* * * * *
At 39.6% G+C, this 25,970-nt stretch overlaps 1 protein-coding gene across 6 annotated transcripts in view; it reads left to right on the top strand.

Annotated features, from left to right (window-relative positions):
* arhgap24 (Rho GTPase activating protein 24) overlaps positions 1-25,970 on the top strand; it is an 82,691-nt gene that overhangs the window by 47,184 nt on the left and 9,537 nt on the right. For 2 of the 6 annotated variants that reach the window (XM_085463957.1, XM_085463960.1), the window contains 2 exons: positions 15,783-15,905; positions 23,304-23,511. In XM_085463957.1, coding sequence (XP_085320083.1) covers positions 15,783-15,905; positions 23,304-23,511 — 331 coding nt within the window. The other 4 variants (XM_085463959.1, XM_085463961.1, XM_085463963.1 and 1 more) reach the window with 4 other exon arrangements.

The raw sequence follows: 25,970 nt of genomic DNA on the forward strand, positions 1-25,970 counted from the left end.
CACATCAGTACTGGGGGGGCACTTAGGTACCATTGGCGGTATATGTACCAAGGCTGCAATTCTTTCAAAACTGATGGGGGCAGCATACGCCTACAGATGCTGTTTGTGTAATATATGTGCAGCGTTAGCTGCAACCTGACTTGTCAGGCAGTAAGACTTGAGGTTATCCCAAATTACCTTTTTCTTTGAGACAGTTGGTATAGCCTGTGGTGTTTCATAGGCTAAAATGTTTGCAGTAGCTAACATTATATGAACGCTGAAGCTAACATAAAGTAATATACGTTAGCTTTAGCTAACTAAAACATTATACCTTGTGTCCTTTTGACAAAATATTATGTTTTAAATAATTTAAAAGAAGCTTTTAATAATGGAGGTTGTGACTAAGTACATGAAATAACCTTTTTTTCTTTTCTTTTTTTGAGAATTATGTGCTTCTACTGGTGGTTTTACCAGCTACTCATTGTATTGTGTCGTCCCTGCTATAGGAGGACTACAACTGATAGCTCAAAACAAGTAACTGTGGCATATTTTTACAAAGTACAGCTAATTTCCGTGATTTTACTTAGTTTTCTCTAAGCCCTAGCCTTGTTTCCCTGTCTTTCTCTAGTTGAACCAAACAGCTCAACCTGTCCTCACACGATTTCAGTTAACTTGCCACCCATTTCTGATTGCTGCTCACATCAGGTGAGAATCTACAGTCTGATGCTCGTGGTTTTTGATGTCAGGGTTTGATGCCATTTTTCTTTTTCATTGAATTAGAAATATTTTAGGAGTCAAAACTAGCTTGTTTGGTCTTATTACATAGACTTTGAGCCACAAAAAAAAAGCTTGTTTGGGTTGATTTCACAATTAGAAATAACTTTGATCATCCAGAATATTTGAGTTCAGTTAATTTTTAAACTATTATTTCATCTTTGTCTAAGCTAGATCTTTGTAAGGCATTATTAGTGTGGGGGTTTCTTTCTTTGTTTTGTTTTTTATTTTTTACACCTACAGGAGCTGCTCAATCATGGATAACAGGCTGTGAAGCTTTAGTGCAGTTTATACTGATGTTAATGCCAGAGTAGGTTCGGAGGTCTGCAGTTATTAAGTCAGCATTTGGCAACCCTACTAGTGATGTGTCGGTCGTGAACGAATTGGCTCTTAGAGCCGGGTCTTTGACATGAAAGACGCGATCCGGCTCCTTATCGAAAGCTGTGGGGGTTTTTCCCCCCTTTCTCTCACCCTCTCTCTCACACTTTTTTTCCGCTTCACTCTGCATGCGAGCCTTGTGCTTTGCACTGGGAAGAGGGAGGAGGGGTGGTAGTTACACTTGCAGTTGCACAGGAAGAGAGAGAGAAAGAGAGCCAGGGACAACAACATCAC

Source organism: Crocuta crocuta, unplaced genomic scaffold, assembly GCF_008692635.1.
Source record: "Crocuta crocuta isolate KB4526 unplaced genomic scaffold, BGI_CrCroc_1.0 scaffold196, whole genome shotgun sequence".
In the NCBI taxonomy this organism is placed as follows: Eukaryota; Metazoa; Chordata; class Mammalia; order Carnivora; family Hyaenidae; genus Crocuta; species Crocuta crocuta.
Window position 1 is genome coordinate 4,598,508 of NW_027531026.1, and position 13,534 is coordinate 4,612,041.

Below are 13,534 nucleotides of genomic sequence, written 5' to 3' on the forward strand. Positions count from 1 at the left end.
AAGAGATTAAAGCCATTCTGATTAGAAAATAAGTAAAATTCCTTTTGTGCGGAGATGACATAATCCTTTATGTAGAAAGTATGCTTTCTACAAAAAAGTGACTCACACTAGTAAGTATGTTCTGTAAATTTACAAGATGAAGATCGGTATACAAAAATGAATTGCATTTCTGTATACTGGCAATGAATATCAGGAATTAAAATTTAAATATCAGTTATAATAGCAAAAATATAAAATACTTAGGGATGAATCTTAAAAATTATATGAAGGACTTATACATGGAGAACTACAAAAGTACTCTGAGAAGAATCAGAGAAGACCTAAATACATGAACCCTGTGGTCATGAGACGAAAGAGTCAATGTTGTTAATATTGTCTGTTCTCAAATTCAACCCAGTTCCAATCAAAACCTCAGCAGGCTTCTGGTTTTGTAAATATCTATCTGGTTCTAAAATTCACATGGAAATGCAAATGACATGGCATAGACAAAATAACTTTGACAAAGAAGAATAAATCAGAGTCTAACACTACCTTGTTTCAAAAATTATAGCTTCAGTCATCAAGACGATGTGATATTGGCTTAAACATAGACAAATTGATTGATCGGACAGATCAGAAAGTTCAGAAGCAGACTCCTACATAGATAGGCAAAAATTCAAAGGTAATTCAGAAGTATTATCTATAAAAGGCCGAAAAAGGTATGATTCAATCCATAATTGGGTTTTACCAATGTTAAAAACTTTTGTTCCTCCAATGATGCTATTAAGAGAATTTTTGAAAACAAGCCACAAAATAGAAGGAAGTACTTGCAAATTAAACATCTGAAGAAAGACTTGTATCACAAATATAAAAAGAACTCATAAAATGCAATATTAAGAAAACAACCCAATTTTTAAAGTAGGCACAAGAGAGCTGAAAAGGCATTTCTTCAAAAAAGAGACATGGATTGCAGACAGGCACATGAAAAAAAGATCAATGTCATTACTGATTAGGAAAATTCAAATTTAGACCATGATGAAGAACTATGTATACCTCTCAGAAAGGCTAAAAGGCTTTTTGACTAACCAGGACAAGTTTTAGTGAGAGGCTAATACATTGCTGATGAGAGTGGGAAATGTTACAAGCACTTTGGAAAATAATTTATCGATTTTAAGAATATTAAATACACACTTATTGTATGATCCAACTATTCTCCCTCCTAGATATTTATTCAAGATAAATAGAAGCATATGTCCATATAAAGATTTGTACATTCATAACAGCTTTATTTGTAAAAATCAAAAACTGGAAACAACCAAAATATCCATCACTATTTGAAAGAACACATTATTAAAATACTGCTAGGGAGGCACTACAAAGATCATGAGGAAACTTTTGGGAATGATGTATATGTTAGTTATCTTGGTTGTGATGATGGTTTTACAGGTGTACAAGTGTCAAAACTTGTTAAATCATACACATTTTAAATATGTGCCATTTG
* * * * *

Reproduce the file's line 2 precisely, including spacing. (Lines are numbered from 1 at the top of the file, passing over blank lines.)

Annotated features, from left to right (window-relative positions):